It is immediately clear that Thomas Was Alone is an indie game from the moment you boot it up. I mean, come on, short of Super Hexagon, who makes their ‘characters’ moving shapes? Regardless, it’s this indie charm that ultimately manages to pull you into the game no matter how tentative you may be about playing it initially. A la Terry Cavanagh fashion, it’s mainly the writing of the game, or what little direction it may give, that really makes this work. Even the simplest mechanics are memorable when you have a semi-talented writer to back them up. Thomas Was Alone wouldn’t be a memorable platforming game if it weren’t for it’s sound effects, artistic visuals, and minimalistic representation however.
The game was successful and/or popular enough to warrant a transition to both the PS3 and Vita, which should be releasing here in a little under a week’s time thanks to Sony’s partnership with independent developers worldwide. Mike Bithell is the talented soul behind the game, and thanks to several other people, such as a narrator and others, the little gem shines brightly. The story is interestingly about the development of the first artificial intelligence in the world, self-aware AI anyway, and consists of some unique monologues held by the cast of rectangular quadrilateral and colored objects taking center stage in this minimalistic adventure.
Thomas, a red little square, is the main character so to speak, and from the outset you gradually gain more rectangular companions to aid you in your adventure, each with a special ability of their own. Some act as trampolines while others can float on liquids and water, and still others can create stairsteps to bridge gaps. Combining these basics of experimentation together, you get a pleasant challenge as the levels fly by, and a fairly complex platformer/puzzler with the routine goal being to successfully get each of your shape-friends into the end of level portal in order to proceed. One of the more amusing aspects of this is each quadrilateral’s ‘conscious’ or reaction to events occurring around their newfound intelligent being. One can only hope that the game holds up just as well once it makes its way to Sony’s platforms- console, and handheld. I would hope the HD makeover does it justice.
The game’s mechanics themselves are not too terribly hard to get the hang of, but gradually, as you progress ever so slightly, more mechanics are offered up and add to the difficulty factor just a bit- forcing you to juggle multiple tasks and ‘people’ at one time. Perception filtering, gravity switches, and color changing paints and properties are just the beginning. Sure, the game is relatively short- but then again, so was Portal, and it’s hard to keep the brain actively engaged in a puzzle for more than a few hours anyway without things growing stale, so the time limit is right at about where it should be. The amounts of amusing comments and novel moments in such a short game would rival those in significantly longer ones, and with it coming from simple objects, it’s all the more appreciated. Sure, it encounters tedium at points, with precision and accuracy that might make you throw a mouse or flip the bird, but the overall pacing is spot on. Towards the end, your curiosity is further aroused, and you’ll like where things inevitably end up.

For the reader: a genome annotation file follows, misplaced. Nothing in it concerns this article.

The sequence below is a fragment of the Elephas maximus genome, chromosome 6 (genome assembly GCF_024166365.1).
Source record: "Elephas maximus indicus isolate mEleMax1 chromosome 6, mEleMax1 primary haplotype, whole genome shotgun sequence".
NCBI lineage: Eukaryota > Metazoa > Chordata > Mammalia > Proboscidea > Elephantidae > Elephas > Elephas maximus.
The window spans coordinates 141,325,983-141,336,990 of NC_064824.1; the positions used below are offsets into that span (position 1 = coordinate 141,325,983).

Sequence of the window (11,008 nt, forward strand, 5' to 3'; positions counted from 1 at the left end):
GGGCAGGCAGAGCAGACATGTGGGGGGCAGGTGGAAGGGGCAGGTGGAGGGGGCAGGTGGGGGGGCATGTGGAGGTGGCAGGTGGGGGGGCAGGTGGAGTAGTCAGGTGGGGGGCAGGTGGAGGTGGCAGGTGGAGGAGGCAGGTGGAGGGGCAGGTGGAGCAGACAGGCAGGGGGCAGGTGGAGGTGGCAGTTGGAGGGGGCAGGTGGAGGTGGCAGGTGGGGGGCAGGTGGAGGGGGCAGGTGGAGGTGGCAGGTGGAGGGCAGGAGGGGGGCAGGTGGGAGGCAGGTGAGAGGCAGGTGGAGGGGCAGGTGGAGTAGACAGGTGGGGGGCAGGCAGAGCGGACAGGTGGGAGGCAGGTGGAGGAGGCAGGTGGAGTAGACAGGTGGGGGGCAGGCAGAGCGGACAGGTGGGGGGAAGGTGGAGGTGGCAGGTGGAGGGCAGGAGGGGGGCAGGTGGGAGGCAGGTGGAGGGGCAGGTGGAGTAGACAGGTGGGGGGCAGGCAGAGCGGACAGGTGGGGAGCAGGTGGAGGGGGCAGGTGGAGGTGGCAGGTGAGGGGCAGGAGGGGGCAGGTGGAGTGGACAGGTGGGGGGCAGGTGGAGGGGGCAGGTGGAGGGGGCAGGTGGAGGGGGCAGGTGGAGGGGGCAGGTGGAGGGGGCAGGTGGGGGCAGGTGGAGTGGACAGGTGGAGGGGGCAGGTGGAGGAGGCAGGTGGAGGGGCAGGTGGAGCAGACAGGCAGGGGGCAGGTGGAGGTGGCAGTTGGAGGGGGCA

As beautifully minimalistic as the gameplay and design itself is, just wait until you hear the soundtrack that accompanies it. The spacy chiptune and piano score is superb, and definitely one of the game’s highlights if I do say so myself. There is honestly nothing simplistic about this game, looks aside, or even indie development aside- it is actually a complex sojourn that should grab your attention and force you to try to wrap your mind around every step of the way. The score only serves to instill the need to do just that even more so.
Unlike most “big-time” titles developed by large teams, Thomas Was Alone never really overuses just one mechanic or overjustifies one motive or design idea. Instead, each level is slightly different, instead of playing through fifteen similar ones in a row, as many developers would have forced you to do in a game $50 more expensive and several repetitive hours longer. The $9.00 price tag for this high quality, low income game is well worth it, and you’ll soon see exactly why. It may all seem to be “friendship and happiness and rainbows and sparkles”, but unlike My Little Pony, Thomas Was Alone exudes a deeper meaning, which can be interpreted many different ways, and also a flamboyant confidence of sorts via reverse psychology in its chosen minimalistic design. The upbeat design of co-op, the dear rectangles, and the wit make this a trip worth taking most definitely.
Concept: Create an endearing yet simplistic and somehow complex adventure.
Graphics: With the minimalistic design captured, the graphics are perfectly acceptable, with no issues whatsoever.
Sound: The soundtrack is awesome.
Playability: The jumping feels sweet, and the puzzle mechanics are well worth your effort and time.
Entertainment: The witty and almost satirical story is neat, and the monologues are subjective and amusing.
Replay Value: Moderate
Overall Score: 8.75